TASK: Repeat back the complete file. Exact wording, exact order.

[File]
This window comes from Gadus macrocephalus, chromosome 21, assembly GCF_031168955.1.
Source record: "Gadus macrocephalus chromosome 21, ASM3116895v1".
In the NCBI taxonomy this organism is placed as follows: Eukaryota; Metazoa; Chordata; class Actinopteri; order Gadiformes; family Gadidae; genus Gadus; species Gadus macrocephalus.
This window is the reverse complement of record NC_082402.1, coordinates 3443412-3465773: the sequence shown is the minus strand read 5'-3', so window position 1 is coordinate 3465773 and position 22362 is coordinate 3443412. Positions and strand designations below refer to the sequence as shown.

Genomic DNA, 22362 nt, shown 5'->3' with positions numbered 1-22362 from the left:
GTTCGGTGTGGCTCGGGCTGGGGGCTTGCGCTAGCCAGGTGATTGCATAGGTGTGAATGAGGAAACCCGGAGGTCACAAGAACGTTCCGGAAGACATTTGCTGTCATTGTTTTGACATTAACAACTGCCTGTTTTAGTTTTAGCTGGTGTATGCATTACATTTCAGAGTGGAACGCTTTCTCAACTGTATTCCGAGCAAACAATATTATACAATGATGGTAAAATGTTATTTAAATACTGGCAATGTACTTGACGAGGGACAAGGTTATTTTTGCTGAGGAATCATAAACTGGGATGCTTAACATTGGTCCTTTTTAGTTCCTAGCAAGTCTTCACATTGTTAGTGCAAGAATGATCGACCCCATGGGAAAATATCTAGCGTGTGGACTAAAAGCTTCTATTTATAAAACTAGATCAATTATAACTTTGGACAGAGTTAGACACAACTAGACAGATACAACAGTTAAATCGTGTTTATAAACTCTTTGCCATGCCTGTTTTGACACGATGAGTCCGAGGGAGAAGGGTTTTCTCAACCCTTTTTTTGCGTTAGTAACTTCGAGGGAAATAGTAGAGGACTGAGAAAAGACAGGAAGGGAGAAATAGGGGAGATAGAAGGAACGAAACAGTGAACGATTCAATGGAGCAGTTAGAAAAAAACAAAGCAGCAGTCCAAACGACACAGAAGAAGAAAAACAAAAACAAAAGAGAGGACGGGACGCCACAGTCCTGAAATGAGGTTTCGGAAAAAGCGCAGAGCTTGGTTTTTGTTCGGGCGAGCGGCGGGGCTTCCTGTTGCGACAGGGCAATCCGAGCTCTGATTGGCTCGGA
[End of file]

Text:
This window comes from Gadus macrocephalus, chromosome 21, assembly GCF_031168955.1.
Source record: "Gadus macrocephalus chromosome 21, ASM3116895v1".
In the NCBI taxonomy this organism is placed as follows: Eukaryota; Metazoa; Chordata; class Actinopteri; order Gadiformes; family Gadidae; genus Gadus; species Gadus macrocephalus.
This window is the reverse complement of record NC_082402.1, coordinates 3443412-3465773: the sequence shown is the minus strand read 5'-3', so window position 1 is coordinate 3465773 and position 22362 is coordinate 3443412. Positions and strand designations below refer to the sequence as shown.

Genomic DNA, 22362 nt, shown 5'->3' with positions numbered 1-22362 from the left:
GTTCGGTGTGGCTCGGGCTGGGGGCTTGCGCTAGCCAGGTGATTGCATAGGTGTGAATGAGGAAACCCGGAGGTCACAAGAACGTTCCGGAAGACATTTGCTGTCATTGTTTTGACATTAACAACTGCCTGTTTTAGTTTTAGCTGGTGTATGCATTACATTTCAGAGTGGAACGCTTTCTCAACTGTATTCCGAGCAAACAATATTATACAATGATGGTAAAATGTTATTTAAATACTGGCAATGTACTTGACGAGGGACAAGGTTATTTTTGCTGAGGAATCATAAACTGGGATGCTTAACATTGGTCCTTTTTAGTTCCTAGCAAGTCTTCACATTGTTAGTGCAAGAATGATCGACCCCATGGGAAAATATCTAGCGTGTGGACTAAAAGCTTCTATTTATAAAACTAGATCAATTATAACTTTGGACAGAGTTAGACACAACTAGACAGATACAACAGTTAAATCGTGTTTATAAACTCTTTGCCATGCCTGTTTTGACACGATGAGTCCGAGGGAGAAGGGTTTTCTCAACCCTTTTTTTGCGTTAGTAACTTCGAGGGAAATAGTAGAGGACTGAGAAAAGACAGGAAGGGAGAAATAGGGGAGATAGAAGGAACGAAACAGTGAACGATTCAATGGAGCAGTTAGAAAAAAACAAAGCAGCAGTCCAAACGACACAGAAGAAGAAAAACAAAAACAAAAGAGAGGACGGGACGCCACAGTCCTGAAATGAGGTTTCGGAAAAAGCGCAGAGCTTGGTTTTTGTTCGGGCGAGCGGCGGGGCTTCCTGTTGCGACAGGGCAATCCGAGCTCTGATTGGCTCGGA